‘The fact is that one of the earliest lessons I learned in business was that balance sheets and income statements are fiction, cashflow is reality.’ – Chris Chocola
Cash is the life blood of any business. Without cash your business cannot survive. In fact, very profitable businesses can fail because of poor cashflow.
When a business is growing fast, often in start-up mode, it needs ‘working capital’ to fund that growth. That’s why it’s called working capital, because that spare capital has to work hard, because the business is having to pay for stock, fund payroll costs and overheads and buy new assets before it gets to bank the cash from selling its goods or services.
The fact that the business is making a profit on paper, and yet cash is tight, is precisely why every business owner needs to understand their cashflow drivers. These are the business processes that affect your cashflow. Processes like how you order stock and pay for it, how you bill for your services and how you make sure you get paid by your customers, just to name a few.
By looking for the underlying causes of your poor cashflow and making some changes to your processes, you are not just treating the symptoms, you are treating the cause. This won’t just help your cashflow, it will build a much better and more valuable business. It will also reduce your frustration and stress levels enormously.
Profit does not equal cash!
A profitable business can go out of business because it’s starved of cash.
A business making a loss can survive because it has access to funds from investors or financiers.
Profit = Total sales value less the cost of stock and other expenses.
Cash = All cash inflows less all cash outflows.
What the calculation of profit does not show is how much of that profit needs to be retained to allow the business to grow. In other words, to invest in more stock, materials, plant and equipment.
Available cash, on the other hand, is affected by how long our customers take to pay us, how long it takes us to pay our suppliers, whether we are growing as a business, what we are drawing out of the business in personal spending, our loan repayments, our tax payments and the new assets we need to buy from time to time.
The link between profit and cash is simply timing – we call this the Working Capital Cycle.
If you’re a service provider, your Working Capital Cycle is this:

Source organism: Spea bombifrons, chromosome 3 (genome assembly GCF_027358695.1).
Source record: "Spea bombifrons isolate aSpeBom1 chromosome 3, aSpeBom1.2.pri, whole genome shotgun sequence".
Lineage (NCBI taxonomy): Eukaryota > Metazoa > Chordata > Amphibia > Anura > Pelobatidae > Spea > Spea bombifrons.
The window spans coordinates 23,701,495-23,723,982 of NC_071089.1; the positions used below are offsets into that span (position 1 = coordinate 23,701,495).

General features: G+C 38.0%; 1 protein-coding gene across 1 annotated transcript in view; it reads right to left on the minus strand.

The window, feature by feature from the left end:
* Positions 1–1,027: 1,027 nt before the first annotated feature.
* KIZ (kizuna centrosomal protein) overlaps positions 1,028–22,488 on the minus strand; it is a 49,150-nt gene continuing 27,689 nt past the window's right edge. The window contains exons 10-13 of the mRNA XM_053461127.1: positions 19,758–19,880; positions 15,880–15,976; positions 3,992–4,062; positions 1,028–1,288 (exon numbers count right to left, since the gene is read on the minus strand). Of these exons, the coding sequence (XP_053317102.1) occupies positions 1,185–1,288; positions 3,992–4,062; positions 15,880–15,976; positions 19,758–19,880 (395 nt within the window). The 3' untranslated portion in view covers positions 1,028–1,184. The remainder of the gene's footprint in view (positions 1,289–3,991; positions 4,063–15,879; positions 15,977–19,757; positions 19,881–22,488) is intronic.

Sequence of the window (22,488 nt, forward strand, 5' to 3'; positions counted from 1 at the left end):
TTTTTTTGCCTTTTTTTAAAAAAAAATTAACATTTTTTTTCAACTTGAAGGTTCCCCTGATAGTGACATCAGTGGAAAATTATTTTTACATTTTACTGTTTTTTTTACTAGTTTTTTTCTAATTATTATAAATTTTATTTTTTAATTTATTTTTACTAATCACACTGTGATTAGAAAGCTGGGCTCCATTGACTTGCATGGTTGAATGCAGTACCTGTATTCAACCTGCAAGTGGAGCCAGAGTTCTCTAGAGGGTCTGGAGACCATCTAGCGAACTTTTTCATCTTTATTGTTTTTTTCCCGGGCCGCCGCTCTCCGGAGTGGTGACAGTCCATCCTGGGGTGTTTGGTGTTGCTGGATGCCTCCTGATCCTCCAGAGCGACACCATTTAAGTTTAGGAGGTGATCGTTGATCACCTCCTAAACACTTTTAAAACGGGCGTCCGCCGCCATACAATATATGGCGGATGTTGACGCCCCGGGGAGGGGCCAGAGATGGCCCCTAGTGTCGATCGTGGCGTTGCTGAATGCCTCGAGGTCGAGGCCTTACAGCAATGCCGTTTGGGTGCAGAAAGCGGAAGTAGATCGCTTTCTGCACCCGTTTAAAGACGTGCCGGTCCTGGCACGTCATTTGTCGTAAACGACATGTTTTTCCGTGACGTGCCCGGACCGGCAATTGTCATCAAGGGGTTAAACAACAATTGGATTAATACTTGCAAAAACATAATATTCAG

You sell services to a customer. Once you’ve invoiced your customer, that amount increases your accounts receivable total, that is, what your customers owe you. But that money isn’t in the bank yet, it’s sitting in your accounts receivable ledger until you get paid. And that’s the cycle.
If you’re a manufacturer, the cycle works like this:
To make your goods, you purchase stock and materials. You may have to pay some suppliers immediately, others may allow you to pay on the 20th of the following month. You manufacture your goods and at any point in time you will carry work in progress or stock of unfinished goods. Once you receive an order for goods from a customer you make a sale. You invoice that customer and the amount of that invoice is now in your accounts receivable ledger. You now have to wait for your customer to pay you.
So, you can see that it takes some time, depending on your type of business, to convert whatever it is you make, or whatever the service is you provide, into cash.
Keeping the cash flowing – five principles
- Without cash your business will not survive.
- You need to understand your key cashflow drivers.
- Managing cashflow is all about your business processes.
- Treating the symptoms of poor cashflow without fixing the underlying causes is time consuming and frustrating.
- You need to be prepared to make process changes.
Your plan for cashflow improvement
- Prepare a Cashflow Forecast and make this part of your annual business planning. This is what our most successful clients do. The first time you prepare one it can be difficult. You’re talking about money, facing cashflow challenges. That’s important – they won’t go away. When you have your forecast in place, however, there’s a sense of peace and relief that comes with that. You can share your Cashflow Forecast with your accountant to help build better communication and a stronger relationship. You’ll be able to predict those months when there is more cash going out than coming in, for example, when it’s tax time. You’ll also know in advance about any seasonal fluctuations in your business. You won’t be flying blind anymore on the issue of cashflow.
- Whatever your accounting or reporting software, your forecast needs to be incorporated into or built in that software so that you can report actual results against forecast, every month. This enables you to recognise where you are against your target. You’ll learn how to become aware and comfortable with your cashflow cycles and where you can improve them.
- Having a Cashflow Forecast in place is one thing. Using that knowledge to change how your cash flows is another. To do that, you have to understand your Working Capital Cycle and improve the business processes that can shorten it. And you have to set some goals.
- Having someone to encourage, support and even nag you as you work on your business is the fastest and easiest way to get ahead in business. That person should be independent, not your spouse. That’s soft coaching. Who better than your accountant to help with you that?